Landale Signs and Neon, Ltd. v. Runnion Equipment Company et al
MEMORANDUM Opinion and Order Signed by the Honorable John Robert Blakey on 4/3/2017. Mailed notice(gel, )
UNITED STATES DISTRICT COURT
FOR THE NORTHERN DISTRICT OF ILLINOIS
LANDALE SIGNS AND NEON, LTD.,
RUNNION EQUIPMENT CO. and
Case No. 16-cv-7619
Judge John Robert Blakey
MEMORANDUM OPINION AND ORDER
Plaintiff Landale Signs and Neon, Ltd. (“Plaintiff”) contracted to purchase a
truck-mounted crane from Defendant Runnion Equipment Company (“Defendant”
During the pendency of that sale, an unknown third party
(Defendant John Doe) intercepted information related to the transaction, utilized
that information to pose as Runnion, and convinced Plaintiff to wire the vehicle’s
purchase price to him. Plaintiff has, at various points, alleged that Runnion is
liable under theories of negligence, negligent misrepresentation, breach of fiduciary
duty, and breach of contract (both express and implied).  at 5-14.
On December 22, 2016, the Court dismissed Plaintiff’s Second Amended
Complaint.  at 1-19. The dismissal of Plaintiff’s contractual theories, however,
was without prejudice, and Plaintiff re-alleged those same contractual claims in its
Third Amended Complaint.  at 1-13.
Two motions are currently before the Court: Plaintiff’s request that the Court
reconsider its dismissal with prejudice of Plaintiff’s negligence claim,  at 1-4,
and Runnion’s motion to dismiss Plaintiff’s Third Amended Complaint,  at 1-5.
As more fully explained below, both motions are denied.
In April of 2016, Plaintiff and Runnion executed a sales contract for a truck-
mounted crane worth $87,625.
 at 3.
During the preceding negotiations,
Plaintiff and Runnion communicated, at least in part, via e-mail. Id. On May 12,
2016, Plaintiff received an e-mail, ostensibly from Runnion, with instructions on
how to wire the payment to Runnion pursuant to the terms of the agreement. Id.
Plaintiff followed these instructions and remitted payment for the agreed amount of
Runnion subsequently informed Plaintiff that it never received the payment.
Id. In response, Plaintiff showed Runnion the string of e-mails wherein an entity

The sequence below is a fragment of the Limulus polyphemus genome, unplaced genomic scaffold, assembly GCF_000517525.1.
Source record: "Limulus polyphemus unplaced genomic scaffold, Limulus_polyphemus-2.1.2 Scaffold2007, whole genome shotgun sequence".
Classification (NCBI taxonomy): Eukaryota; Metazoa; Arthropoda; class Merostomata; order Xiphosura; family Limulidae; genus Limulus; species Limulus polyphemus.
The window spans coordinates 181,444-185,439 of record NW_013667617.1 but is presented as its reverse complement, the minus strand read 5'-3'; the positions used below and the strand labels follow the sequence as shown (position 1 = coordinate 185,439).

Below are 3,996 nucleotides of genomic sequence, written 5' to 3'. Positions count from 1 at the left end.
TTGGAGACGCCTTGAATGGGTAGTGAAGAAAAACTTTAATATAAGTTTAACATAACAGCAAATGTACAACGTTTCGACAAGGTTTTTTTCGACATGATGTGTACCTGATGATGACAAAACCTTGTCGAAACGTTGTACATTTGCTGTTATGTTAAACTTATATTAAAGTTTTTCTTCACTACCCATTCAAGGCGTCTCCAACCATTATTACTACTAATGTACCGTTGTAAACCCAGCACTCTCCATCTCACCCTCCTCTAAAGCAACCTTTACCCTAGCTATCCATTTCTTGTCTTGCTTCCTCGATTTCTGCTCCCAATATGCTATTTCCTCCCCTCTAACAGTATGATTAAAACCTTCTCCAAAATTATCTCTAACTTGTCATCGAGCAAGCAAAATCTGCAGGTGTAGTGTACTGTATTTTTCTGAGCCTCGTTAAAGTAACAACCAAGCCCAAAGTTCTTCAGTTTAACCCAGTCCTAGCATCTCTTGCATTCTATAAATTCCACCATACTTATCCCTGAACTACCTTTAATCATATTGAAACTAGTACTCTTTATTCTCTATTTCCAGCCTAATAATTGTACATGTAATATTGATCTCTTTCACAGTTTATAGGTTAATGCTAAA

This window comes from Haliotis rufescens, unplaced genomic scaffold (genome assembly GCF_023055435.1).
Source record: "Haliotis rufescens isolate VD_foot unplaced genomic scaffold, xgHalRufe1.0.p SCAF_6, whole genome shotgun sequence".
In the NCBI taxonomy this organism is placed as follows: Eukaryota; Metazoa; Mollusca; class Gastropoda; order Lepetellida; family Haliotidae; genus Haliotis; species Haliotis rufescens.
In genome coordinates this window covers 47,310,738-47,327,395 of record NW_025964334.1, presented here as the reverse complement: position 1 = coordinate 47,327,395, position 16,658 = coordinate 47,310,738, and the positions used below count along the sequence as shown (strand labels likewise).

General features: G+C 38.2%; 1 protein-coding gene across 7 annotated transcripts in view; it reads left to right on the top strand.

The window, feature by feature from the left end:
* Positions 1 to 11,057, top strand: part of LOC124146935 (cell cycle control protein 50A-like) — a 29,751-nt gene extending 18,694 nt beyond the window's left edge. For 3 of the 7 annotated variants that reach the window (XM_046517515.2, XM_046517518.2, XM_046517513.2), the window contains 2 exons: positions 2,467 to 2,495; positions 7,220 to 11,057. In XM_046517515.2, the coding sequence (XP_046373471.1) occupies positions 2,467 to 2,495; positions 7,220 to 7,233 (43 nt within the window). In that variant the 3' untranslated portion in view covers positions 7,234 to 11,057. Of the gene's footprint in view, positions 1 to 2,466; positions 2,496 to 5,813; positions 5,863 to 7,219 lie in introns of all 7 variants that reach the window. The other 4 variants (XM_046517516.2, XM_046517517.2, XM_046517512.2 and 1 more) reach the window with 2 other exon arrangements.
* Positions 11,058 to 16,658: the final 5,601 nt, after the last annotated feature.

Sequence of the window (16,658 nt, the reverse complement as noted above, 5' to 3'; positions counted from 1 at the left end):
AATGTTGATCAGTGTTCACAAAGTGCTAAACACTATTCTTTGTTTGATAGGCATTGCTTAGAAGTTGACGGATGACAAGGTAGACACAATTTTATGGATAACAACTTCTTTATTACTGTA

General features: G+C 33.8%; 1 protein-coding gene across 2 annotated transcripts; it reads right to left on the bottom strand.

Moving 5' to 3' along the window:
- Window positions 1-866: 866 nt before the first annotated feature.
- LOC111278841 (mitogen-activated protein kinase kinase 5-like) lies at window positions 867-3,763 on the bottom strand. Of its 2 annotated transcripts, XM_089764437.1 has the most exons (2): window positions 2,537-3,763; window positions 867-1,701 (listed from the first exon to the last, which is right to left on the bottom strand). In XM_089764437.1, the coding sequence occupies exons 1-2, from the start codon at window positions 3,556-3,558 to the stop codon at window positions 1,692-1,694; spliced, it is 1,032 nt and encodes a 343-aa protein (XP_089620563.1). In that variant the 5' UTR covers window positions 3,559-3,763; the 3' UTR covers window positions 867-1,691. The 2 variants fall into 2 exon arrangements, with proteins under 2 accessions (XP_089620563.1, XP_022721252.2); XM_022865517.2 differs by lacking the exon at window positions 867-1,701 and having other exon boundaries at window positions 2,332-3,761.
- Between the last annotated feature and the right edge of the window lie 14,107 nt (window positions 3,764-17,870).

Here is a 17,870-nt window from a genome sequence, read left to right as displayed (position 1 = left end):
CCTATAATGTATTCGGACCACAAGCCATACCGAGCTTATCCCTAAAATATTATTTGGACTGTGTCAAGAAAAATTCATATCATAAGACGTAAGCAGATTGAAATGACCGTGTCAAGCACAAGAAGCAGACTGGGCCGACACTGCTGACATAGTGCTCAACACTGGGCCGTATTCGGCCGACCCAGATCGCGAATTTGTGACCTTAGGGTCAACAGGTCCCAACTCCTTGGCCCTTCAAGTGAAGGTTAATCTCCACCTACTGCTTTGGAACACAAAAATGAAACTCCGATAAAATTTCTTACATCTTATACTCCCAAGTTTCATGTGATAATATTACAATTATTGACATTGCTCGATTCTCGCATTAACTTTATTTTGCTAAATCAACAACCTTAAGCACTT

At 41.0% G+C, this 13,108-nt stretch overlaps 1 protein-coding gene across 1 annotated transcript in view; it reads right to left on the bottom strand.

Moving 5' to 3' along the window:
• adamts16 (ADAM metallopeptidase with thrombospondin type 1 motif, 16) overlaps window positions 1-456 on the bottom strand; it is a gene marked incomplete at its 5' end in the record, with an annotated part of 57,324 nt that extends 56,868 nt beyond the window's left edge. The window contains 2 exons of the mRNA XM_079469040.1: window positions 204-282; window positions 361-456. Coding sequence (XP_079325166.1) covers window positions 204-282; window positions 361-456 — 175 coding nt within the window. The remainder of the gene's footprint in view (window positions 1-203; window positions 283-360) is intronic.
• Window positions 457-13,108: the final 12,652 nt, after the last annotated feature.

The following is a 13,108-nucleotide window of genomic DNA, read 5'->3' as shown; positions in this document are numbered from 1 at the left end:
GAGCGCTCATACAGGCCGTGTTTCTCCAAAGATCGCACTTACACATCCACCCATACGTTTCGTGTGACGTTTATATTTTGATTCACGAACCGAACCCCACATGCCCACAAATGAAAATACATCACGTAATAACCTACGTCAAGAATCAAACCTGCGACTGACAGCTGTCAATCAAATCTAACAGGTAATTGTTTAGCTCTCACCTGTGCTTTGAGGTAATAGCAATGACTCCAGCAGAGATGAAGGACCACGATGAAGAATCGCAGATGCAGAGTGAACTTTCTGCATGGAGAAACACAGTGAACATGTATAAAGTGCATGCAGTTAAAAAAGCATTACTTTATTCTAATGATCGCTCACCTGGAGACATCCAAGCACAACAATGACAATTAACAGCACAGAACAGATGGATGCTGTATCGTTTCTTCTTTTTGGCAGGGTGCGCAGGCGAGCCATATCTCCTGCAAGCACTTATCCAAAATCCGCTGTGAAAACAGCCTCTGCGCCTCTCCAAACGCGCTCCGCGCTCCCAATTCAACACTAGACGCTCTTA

purporting to be Runnion instructed Plaintiff on how to make payment for the
vehicle. Id. Plaintiff now alleges that Runnion’s computer network, database, and
servers were accessed by Defendant John Doe, who utilized the information he or
she intercepted from Runnion to pose as Runnion and fraudulently instruct Plaintiff
to wire him or her $87,625. Id. at 3-4.
Plaintiff further alleges that Runnion was aware or should have been aware
that its computer network, database, and servers were being improperly accessed
This section is based upon Plaintiff’s Third Amended Complaint.  at 1-17.
by Defendant John Doe.
Id. at 4.
During the parties’ negotiations, Plaintiff’s
President, Mr. Darrell Brown, noticed that there was a delay in receiving e-mails
from Runnion’s President, Mr. Patrick Runnion. Id. Mr. Brown inquired as to the
cause of this delay, and Mr. Runnion indicated that he was aware of potential
interference with his e-mail account. Id. Mr. Runnion further represented that an
unknown party had previously been intercepting his e-mails during a prior
transaction (though Runnion in that instance was able to avert any potential theft).
Plaintiff now alleges that, as part of the foregoing negotiations, Runnion
“agreed to complete the transaction with the intent to safeguard any sensitive
information from disclosure to third parties,” and the “parties’ mutual intent
constitute[d] a meeting of the minds regarding safeguarding sensitive information
from disclosure to third parties.” Id. at 12.
To survive Defendant’s motion to dismiss under Federal Rule of Civil
Procedure 12(b)(6), the Third Amended Complaint must “state a claim to relief that
is plausible on its face.” Yeftich v. Navistar, Inc., 722 F.3d 911, 915 (7th Cir. 2013).
A “claim has facial plausibility when the plaintiff pleads factual content that allows
the court to draw the reasonable inference that the defendant is liable for the
misconduct alleged.” Id. This Court must construe the Complaint in the light most
favorable to Plaintiff, accept as true all well-pleaded facts, and draw all reasonable
inferences in its favor. Id.; Long v. Shorebank Dev. Corp., 182 F.3d 548, 554 (7th
Cir. 1999). Statements of law, however, need not be accepted as true. Yeftich, 722